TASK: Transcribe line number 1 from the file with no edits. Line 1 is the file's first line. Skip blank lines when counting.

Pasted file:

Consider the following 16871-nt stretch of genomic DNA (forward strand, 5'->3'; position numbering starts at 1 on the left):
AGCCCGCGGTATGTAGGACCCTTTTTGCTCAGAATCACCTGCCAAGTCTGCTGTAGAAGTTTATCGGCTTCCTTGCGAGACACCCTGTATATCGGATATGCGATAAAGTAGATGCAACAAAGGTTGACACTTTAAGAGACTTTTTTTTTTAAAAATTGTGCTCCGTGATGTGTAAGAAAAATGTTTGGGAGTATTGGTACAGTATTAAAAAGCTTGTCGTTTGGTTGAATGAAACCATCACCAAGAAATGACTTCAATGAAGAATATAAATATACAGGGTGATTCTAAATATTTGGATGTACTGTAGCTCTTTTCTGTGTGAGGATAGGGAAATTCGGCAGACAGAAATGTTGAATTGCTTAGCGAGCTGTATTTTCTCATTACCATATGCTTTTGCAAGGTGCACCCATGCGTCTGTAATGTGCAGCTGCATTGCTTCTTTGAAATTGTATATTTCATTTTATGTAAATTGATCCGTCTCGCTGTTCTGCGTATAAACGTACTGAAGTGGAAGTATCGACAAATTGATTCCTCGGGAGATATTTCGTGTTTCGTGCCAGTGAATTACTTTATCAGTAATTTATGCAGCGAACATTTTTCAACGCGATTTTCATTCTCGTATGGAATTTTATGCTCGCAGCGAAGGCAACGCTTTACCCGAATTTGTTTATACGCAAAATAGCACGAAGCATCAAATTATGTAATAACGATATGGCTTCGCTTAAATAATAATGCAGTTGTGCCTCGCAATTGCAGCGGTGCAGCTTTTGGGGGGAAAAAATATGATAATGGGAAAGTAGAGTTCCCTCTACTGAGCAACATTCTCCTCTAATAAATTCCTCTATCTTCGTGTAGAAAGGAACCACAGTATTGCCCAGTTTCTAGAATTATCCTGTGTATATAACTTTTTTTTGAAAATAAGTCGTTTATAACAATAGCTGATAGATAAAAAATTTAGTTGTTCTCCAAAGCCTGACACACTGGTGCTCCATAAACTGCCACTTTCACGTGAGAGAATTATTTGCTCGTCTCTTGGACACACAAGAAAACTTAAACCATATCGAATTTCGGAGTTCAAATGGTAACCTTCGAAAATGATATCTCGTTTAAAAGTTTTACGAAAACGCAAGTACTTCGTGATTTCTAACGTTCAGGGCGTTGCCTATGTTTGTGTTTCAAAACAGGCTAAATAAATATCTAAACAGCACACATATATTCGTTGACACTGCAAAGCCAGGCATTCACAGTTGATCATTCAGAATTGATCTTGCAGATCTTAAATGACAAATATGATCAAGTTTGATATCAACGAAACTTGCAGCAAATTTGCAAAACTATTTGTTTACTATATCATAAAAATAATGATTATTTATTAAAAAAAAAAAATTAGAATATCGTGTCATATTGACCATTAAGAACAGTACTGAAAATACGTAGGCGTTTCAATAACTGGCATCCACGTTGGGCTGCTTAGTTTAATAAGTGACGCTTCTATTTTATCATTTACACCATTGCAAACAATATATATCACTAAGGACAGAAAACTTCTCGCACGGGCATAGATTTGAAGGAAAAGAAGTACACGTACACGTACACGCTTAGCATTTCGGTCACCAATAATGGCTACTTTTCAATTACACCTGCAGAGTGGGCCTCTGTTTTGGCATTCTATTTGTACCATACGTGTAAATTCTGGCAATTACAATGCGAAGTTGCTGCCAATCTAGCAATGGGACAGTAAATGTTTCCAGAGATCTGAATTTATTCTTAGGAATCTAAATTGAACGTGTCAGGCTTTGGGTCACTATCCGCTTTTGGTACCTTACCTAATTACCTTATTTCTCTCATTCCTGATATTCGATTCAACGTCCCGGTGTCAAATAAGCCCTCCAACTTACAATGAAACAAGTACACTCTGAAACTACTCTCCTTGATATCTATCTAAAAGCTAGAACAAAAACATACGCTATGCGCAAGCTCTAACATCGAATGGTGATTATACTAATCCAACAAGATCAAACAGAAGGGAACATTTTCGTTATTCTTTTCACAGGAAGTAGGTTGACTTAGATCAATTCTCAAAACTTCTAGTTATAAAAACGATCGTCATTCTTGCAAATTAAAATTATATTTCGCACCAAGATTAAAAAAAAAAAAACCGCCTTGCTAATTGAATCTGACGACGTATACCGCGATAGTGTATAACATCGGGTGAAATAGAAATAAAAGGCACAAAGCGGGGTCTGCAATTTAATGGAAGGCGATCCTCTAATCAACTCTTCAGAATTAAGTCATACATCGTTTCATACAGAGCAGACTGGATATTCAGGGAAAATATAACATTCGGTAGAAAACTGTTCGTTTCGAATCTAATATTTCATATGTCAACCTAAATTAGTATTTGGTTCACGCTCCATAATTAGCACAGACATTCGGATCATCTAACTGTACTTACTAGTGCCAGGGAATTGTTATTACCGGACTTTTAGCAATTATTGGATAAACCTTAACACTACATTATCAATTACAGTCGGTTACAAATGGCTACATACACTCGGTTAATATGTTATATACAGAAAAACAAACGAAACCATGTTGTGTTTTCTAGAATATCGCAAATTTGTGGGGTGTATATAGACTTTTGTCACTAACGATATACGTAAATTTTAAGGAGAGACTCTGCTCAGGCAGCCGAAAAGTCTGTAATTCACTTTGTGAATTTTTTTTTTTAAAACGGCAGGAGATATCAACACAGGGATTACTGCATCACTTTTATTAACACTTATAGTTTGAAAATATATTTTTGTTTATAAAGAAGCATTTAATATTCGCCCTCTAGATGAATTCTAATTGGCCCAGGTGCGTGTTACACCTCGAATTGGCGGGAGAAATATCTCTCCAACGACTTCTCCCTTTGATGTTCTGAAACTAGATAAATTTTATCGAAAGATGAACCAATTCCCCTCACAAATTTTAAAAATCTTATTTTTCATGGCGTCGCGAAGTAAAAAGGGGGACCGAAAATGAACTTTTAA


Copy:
Consider the following 16871-nt stretch of genomic DNA (forward strand, 5'->3'; position numbering starts at 1 on the left):